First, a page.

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For Such a Time as This

Too often we overlook the biblical heroine Queen Esther, a good-hearted, beautiful, and truthful young Jewess of the 5th century B.C. Although alienated from her homeland Israel and a stranger in the vast Persian empire of Artaxerxes that spanned, India, Persia, and Babylon, God’s providence elevated Esther to the throne beside the mighty king. Ironically, though, the king did not know Esther was Jewish, and he rashly decreed a slaughter of the Jews. As the story unfolds, Esther’s Uncle Mordecai pleads with Esther to intercede before the king on behalf of her people, saying, “If you remain silent at this time, . . . you and your father’s family will perish. And who knows but that you have come to your royal position for such a time as this?” Indeed, Esther had been destined “for such a time as this.” She bravely stepped forward at the risk of her own life, saved her nation, and defeated their foes.

In the story, we learn three things about Esther: She was good, she was beautiful, and she was true: good to her people, beautiful to her king, and true to her God. Do those three words – good, beautiful, and true – remind you of anything? They should; they are the very core of a classical, Christian education.

About fifty years after Queen Esther’s death, the Greek philosopher Plato was born. Plato spent his life in search of the Good, the Beautiful, and the True. Eventually, his quest led him to abandon polytheism – belief in many “gods” – and move toward monotheism – belief in one God. Legend has it that the great theologian St. Augustine said, “Plato showed me what God was; Paul showed me Who God was.” Plato also believed that the purpose of human existence was to become a just and virtuous citizen by relentlessly pursuing Goodness, Beauty, and Truth.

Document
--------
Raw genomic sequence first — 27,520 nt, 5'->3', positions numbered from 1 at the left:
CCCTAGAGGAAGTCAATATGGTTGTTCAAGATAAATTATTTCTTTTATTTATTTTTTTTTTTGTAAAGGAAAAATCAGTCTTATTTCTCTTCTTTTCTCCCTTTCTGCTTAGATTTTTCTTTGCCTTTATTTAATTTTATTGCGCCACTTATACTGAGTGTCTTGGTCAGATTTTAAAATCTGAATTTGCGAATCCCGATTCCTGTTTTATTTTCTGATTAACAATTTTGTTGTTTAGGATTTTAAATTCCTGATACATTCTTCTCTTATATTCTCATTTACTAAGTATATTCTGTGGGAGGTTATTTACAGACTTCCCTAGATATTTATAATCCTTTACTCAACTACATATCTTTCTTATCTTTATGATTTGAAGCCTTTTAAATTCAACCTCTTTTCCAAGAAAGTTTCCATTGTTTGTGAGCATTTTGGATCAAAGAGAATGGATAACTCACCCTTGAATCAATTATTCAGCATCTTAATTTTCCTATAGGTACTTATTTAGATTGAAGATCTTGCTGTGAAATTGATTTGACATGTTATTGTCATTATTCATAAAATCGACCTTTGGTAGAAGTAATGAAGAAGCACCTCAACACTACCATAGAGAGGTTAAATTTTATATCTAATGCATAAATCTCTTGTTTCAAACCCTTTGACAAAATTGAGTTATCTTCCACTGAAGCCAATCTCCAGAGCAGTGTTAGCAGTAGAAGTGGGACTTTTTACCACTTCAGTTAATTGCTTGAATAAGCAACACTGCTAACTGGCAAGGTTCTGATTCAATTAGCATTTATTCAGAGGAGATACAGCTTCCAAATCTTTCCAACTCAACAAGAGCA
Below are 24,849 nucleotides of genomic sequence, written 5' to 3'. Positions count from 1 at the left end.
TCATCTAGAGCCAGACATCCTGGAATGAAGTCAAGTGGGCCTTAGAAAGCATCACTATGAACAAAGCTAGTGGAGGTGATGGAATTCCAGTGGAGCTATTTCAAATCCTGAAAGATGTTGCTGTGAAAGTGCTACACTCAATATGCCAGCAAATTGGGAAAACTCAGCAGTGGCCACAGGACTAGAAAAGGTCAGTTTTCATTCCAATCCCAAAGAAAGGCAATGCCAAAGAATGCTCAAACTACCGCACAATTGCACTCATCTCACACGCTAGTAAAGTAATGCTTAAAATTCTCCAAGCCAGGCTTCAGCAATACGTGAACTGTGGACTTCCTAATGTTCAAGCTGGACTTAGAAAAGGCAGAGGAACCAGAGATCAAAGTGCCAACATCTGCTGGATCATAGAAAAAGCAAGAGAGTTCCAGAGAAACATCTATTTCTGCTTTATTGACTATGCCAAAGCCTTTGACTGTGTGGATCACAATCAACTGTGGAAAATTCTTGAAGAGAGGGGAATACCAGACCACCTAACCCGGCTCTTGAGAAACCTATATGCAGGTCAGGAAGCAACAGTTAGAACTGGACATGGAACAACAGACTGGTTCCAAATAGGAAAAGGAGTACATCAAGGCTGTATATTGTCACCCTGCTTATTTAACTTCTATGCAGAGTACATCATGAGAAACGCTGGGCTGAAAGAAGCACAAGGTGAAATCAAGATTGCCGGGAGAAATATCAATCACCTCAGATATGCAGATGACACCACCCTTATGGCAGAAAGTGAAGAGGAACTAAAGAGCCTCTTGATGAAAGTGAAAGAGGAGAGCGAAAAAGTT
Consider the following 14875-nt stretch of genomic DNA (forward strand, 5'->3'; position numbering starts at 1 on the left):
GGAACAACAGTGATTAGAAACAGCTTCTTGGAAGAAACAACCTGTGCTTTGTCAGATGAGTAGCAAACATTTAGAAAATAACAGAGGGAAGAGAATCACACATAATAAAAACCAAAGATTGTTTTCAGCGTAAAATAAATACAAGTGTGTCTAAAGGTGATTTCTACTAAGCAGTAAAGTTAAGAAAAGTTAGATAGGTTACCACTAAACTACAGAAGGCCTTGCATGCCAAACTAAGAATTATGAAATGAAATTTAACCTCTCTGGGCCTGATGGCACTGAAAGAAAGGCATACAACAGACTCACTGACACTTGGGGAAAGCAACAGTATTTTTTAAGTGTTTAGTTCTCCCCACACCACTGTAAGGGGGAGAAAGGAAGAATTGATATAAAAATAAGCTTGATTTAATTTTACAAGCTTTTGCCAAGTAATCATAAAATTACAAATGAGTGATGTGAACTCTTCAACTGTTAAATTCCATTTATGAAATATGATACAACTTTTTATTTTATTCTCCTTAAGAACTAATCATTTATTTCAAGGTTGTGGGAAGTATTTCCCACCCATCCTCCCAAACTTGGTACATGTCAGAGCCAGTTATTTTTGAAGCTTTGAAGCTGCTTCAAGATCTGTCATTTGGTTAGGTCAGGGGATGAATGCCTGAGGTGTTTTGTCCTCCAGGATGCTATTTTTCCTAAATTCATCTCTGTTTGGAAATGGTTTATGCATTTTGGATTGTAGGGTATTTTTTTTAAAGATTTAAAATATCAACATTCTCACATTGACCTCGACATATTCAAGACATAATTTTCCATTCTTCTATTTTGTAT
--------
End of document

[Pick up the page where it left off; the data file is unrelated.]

Esther and Plato are like two tributaries that merge into one great river. Esther the Jewess and Plato the Greek represent the two most influential cultural and intellectual “tributaries” that merged to create that mighty river known as Western culture, the culture that eventually gave rise to what is best, what is most beautiful, and what is truest in Western culture: Christianity.

Beauty, Goodness, and Truth are not just ideas; neither are they merely ideals; they are absolute realities that have real-world implications and impacts, not just in the ancient histories of bygone nations but right here and now in this very place and time.

And “right here and now in this very place and time” Beauty, Goodness, and Truth are under attack.

As a classical, Christian school, we unapologetically and uncompromisingly teach our students what is Good, Beautiful, and True.

As in the lives of Esther and Plato, who knows how God’s providence may use the young women and men of our academy? In a very real sense, every one of our students has been born “for such a time as this.”


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